Giants: Ranking the Top 10 Players of the Defending Super Bowl Champions

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Jun 01, 2012 01:57 PM EDT
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Chase Blackburn
Chase Blackburn (White) beats star TE Rob Gronkowski (Blue) out for the ball during Super Bowl XLVI"

In collaboration with SNY's GiantsFootballBlog, we put together a list of the top ten members of the defending Super Bowl Champion Giants heading into 2012.  Do you guys agree with our rankings?

 

10. David Wilson: Think sliding a rookie into this list before he's even played an NFL down is foolish?  In some cases, I'd agree.  But the Giants won Super Bowl XLVI in spite of their 32nd ranked rushing game.  Riding a stellar passing attack and a defense that got tough late in the season, New York was able to cause problems for the league's other top contenders.

But a main component of the receiving game, Mario Manningham, left via free agency. Also, the offensive line remains a considerable question mark.  Currently, only the C and RG positions are set. Even if Rueben Randle is able to immediately fill Manningham's shoes (and not just his jersey as he will be wearing #82), a boost for the rushing attack is necessary.

For argument's sake, we'll say that the Giants aerial performance stays on par with last year's.  Imagine New York's ability to move the ball with even a slightly improved running game.  A ground attack formidable enough to barely break the top 20 could do wonders for Manning & Co.

Can Ahmad Bradshaw provide improvement on his own?  If he stays healthy for the duration of the season, we'll likely see an automatic improvement.  But that's a huge "if." Fact is, Bradshaw's durability will likely remain a permanent question and like many modern day RBs, he has shown signs of wear at a relatively young age.

The RB position is one in which a young, fresh rookie tends to enjoy only a mild learning curve.  Talented first year players can often become key components immediately.  If Wilson can both compliment Bradshaw or even fill in as a main event presence when Bradshaw is sidelined, then the entire offense will improve.

9. Chase Blackburn: I'm still astonished that the Giants waited until December to bring Blackburn back into the fold.  A consistent contributor as a special teams player/reserve LB, he made the team as an undrafted free agent in 2005.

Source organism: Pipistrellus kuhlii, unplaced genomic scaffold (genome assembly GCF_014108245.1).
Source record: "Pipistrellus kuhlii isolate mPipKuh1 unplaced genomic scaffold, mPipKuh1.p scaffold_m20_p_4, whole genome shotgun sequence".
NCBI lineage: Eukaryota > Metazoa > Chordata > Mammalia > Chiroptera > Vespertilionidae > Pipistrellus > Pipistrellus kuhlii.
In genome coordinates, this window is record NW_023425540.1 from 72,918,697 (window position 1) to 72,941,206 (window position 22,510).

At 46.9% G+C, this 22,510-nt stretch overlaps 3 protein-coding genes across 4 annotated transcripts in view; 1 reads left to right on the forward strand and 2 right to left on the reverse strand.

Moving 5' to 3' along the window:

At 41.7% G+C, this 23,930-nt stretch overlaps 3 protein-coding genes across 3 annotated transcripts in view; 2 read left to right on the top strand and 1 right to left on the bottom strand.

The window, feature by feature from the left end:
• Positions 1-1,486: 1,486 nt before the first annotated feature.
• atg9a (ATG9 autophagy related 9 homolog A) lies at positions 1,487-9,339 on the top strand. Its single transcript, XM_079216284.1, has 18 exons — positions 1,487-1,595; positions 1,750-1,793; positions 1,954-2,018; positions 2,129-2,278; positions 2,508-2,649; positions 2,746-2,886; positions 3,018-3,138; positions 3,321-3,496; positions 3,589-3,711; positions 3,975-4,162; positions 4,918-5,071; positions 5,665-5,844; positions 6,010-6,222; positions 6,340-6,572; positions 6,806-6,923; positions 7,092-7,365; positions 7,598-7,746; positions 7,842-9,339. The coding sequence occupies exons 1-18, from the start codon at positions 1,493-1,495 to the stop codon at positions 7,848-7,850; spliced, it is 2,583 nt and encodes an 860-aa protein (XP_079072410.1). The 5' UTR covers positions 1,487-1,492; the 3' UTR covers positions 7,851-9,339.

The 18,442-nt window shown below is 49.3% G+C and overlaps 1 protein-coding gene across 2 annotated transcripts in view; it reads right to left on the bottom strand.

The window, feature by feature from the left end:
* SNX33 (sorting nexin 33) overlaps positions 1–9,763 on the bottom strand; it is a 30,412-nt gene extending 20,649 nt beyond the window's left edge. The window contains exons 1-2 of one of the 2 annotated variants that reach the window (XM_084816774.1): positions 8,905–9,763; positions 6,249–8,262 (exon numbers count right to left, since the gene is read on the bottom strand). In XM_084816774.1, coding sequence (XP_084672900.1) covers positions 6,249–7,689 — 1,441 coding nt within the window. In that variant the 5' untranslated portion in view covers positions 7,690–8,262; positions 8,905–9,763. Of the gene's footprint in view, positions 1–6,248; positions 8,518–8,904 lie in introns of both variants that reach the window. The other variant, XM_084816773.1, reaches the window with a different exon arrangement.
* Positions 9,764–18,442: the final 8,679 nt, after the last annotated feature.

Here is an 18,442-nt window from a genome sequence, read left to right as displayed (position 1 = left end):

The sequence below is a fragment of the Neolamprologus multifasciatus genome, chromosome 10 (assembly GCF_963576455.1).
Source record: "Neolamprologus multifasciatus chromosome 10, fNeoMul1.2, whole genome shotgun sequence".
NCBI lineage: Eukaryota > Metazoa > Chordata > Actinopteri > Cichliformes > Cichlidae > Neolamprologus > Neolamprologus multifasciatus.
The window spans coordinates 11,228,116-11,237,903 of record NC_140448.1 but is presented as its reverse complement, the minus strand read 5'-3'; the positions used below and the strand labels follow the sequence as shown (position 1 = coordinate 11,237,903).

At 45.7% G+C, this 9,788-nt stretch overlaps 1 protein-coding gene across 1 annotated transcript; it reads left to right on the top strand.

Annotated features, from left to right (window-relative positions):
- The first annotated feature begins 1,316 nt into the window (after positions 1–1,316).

After losing Jonathan Goff before Week 1 to a torn ACL, New York opted to start rookie Greg Jones instead of a still unclaimed Blackburn. 

It looks like the Giants were ready to move on without him once again but after deciding to let Goff attempt a comeback elsewhere, Blackburn was finally re-signed and he will head into camp as the starting MLB.

Why is he such an important component to this team?  Last year, he stepped in and began contributing immediately in a Week 13 showdown with the dominating Packers.  Despite being out of professional football for nearly a year, Blackburn managed to force one of only six Rodgers interceptions of the season.

He continued to solidify the middle and allowed the defense to start finding itself in time for a playoff run.  Blackburn helped get the Giants back on track with an impressive interception during the Super Bowl.

With no experienced vets on the roster to challenge him, Blackburn is currently the Giants best option for an important part of the defense.

8. Bear Pascoe: Pascoe makes this list because right now, he is arguably the best TE on the roster.  Last year's pleasant surprise, Jake Ballard is going to miss the entire 2012 season thanks to his ACL tear in the Super Bowl.  Travis Beckum?  The Giants will consider it a bonus if he gets back before Week 9.  Even then, he isn't a blocker.

Free agent acquisition Martellus Bennett has not gotten off to a great start, which is concerning being he is slated to be the top guy at the position.  According to TE coach Mike Pope, Bennett is currently just under 300 lbs and is dealing with hamstring issues.

Adrien Robinson? He hasn't even graduated from college yet so he has been unavailable for the OTAs.

When called upon last season, Pascoe delivered.  Serving as a reliable dump off option, he had a modest 12 receptions during the regular season.  He came up big in the playoffs and recorded his first ever career TD in the NFC Championship game.  He was also the only TE standing during the final Giants drive of Super Bowl XLVI.